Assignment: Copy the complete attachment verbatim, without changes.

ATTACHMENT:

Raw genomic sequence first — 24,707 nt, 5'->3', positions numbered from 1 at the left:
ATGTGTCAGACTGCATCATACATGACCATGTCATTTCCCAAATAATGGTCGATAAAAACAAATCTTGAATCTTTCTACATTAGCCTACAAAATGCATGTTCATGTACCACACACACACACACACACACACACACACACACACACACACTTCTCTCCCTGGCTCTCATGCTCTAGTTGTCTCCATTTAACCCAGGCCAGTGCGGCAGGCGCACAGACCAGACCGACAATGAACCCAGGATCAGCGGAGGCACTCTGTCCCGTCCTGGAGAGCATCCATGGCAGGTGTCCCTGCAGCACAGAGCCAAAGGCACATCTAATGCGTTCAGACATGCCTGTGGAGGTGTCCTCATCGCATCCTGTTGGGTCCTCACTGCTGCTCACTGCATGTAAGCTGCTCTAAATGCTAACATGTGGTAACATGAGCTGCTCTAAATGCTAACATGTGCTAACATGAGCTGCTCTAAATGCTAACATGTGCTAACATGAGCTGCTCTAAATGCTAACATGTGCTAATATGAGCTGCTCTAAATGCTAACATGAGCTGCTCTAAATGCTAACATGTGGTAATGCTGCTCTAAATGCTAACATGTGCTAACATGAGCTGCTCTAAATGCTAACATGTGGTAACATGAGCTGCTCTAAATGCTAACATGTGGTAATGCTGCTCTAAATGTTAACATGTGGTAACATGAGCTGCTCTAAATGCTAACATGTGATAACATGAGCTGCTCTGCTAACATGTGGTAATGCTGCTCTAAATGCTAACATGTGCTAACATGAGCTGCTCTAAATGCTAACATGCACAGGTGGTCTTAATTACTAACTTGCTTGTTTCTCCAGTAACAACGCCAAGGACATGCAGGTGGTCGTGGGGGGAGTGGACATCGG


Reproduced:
Raw genomic sequence first — 24,707 nt, 5'->3', positions numbered from 1 at the left:
ATGTGTCAGACTGCATCATACATGACCATGTCATTTCCCAAATAATGGTCGATAAAAACAAATCTTGAATCTTTCTACATTAGCCTACAAAATGCATGTTCATGTACCACACACACACACACACACACACACACACACACACACACACTTCTCTCCCTGGCTCTCATGCTCTAGTTGTCTCCATTTAACCCAGGCCAGTGCGGCAGGCGCACAGACCAGACCGACAATGAACCCAGGATCAGCGGAGGCACTCTGTCCCGTCCTGGAGAGCATCCATGGCAGGTGTCCCTGCAGCACAGAGCCAAAGGCACATCTAATGCGTTCAGACATGCCTGTGGAGGTGTCCTCATCGCATCCTGTTGGGTCCTCACTGCTGCTCACTGCATGTAAGCTGCTCTAAATGCTAACATGTGGTAACATGAGCTGCTCTAAATGCTAACATGTGCTAACATGAGCTGCTCTAAATGCTAACATGTGCTAACATGAGCTGCTCTAAATGCTAACATGTGCTAATATGAGCTGCTCTAAATGCTAACATGAGCTGCTCTAAATGCTAACATGTGGTAATGCTGCTCTAAATGCTAACATGTGCTAACATGAGCTGCTCTAAATGCTAACATGTGGTAACATGAGCTGCTCTAAATGCTAACATGTGGTAATGCTGCTCTAAATGTTAACATGTGGTAACATGAGCTGCTCTAAATGCTAACATGTGATAACATGAGCTGCTCTGCTAACATGTGGTAATGCTGCTCTAAATGCTAACATGTGCTAACATGAGCTGCTCTAAATGCTAACATGCACAGGTGGTCTTAATTACTAACTTGCTTGTTTCTCCAGTAACAACGCCAAGGACATGCAGGTGGTCGTGGGGGGAGTGGACATCGG